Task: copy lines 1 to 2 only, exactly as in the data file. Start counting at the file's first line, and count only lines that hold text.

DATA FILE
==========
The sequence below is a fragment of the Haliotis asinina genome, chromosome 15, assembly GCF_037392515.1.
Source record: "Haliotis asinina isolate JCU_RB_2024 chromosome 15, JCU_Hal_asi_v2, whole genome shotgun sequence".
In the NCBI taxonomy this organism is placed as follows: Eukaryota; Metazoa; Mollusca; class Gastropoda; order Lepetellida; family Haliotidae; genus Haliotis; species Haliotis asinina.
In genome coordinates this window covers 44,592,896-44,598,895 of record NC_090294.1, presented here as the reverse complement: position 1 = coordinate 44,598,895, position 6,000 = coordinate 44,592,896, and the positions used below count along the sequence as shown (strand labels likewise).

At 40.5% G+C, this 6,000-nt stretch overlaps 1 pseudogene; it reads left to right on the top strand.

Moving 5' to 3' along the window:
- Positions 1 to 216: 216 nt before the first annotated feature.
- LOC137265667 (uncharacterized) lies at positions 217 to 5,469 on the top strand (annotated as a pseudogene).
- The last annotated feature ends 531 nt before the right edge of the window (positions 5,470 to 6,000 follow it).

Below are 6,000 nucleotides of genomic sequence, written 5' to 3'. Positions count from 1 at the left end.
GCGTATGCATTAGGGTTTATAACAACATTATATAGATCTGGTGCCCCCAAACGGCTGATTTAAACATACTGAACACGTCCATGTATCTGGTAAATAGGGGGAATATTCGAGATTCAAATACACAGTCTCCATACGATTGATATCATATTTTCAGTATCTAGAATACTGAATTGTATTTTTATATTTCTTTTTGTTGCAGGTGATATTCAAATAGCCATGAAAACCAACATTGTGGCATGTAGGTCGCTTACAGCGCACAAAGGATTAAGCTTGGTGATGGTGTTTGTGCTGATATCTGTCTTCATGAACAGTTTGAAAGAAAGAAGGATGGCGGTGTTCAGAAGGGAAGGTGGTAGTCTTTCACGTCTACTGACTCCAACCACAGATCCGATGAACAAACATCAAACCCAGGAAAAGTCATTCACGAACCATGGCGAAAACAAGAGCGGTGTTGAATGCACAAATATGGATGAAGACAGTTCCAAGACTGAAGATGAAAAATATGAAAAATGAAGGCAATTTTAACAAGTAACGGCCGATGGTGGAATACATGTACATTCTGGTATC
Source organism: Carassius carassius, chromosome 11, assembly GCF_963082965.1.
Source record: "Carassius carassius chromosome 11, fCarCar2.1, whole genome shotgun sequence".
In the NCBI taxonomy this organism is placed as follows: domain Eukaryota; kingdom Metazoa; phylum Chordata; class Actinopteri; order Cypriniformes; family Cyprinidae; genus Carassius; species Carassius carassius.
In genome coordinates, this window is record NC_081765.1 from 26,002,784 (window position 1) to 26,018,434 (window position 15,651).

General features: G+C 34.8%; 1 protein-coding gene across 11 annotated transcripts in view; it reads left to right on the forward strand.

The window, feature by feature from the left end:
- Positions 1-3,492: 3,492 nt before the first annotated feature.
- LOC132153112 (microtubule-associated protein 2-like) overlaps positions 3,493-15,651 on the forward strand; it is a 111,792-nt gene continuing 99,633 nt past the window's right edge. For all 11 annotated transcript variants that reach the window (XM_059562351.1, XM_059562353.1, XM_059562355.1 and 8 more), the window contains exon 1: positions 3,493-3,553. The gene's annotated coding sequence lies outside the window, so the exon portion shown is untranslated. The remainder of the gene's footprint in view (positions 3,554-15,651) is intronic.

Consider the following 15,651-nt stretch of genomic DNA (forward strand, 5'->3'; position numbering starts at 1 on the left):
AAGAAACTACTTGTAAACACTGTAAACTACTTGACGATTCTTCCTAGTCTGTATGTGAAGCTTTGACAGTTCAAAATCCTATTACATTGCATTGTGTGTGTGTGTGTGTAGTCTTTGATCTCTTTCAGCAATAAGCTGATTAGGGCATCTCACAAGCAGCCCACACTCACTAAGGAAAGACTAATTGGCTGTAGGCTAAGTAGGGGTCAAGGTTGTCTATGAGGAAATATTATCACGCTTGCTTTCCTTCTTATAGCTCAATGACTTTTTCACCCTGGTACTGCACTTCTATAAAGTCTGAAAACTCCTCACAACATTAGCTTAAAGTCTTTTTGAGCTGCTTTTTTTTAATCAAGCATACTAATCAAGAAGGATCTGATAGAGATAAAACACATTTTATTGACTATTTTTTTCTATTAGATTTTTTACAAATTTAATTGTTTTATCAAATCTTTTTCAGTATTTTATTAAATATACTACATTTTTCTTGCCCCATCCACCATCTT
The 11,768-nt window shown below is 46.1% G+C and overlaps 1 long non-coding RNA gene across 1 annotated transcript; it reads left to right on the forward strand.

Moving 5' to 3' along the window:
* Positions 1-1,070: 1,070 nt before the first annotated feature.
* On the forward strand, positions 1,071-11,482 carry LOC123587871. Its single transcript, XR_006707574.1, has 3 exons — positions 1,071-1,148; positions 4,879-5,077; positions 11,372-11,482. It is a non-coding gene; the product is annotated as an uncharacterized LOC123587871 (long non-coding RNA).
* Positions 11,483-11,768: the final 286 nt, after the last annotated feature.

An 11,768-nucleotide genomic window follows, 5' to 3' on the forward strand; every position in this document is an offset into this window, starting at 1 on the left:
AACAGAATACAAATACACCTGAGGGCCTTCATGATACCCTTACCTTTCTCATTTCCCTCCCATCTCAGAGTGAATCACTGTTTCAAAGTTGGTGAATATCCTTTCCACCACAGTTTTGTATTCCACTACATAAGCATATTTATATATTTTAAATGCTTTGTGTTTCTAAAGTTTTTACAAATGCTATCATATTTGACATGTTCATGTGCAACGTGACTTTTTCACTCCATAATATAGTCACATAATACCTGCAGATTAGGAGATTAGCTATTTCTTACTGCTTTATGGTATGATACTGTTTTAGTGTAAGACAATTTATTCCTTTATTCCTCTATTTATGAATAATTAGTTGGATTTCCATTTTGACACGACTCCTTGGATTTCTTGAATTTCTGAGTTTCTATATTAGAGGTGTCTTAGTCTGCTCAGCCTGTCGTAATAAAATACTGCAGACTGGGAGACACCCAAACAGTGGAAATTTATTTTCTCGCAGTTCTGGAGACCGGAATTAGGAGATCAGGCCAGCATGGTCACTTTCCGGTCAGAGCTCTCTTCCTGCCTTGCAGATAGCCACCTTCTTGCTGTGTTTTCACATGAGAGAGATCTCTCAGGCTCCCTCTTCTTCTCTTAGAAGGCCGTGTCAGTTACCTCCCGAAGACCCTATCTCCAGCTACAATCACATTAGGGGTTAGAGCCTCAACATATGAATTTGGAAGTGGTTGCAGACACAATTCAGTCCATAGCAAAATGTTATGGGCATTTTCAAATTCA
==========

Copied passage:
The sequence below is a fragment of the Haliotis asinina genome, chromosome 15, assembly GCF_037392515.1.
Source record: "Haliotis asinina isolate JCU_RB_2024 chromosome 15, JCU_Hal_asi_v2, whole genome shotgun sequence".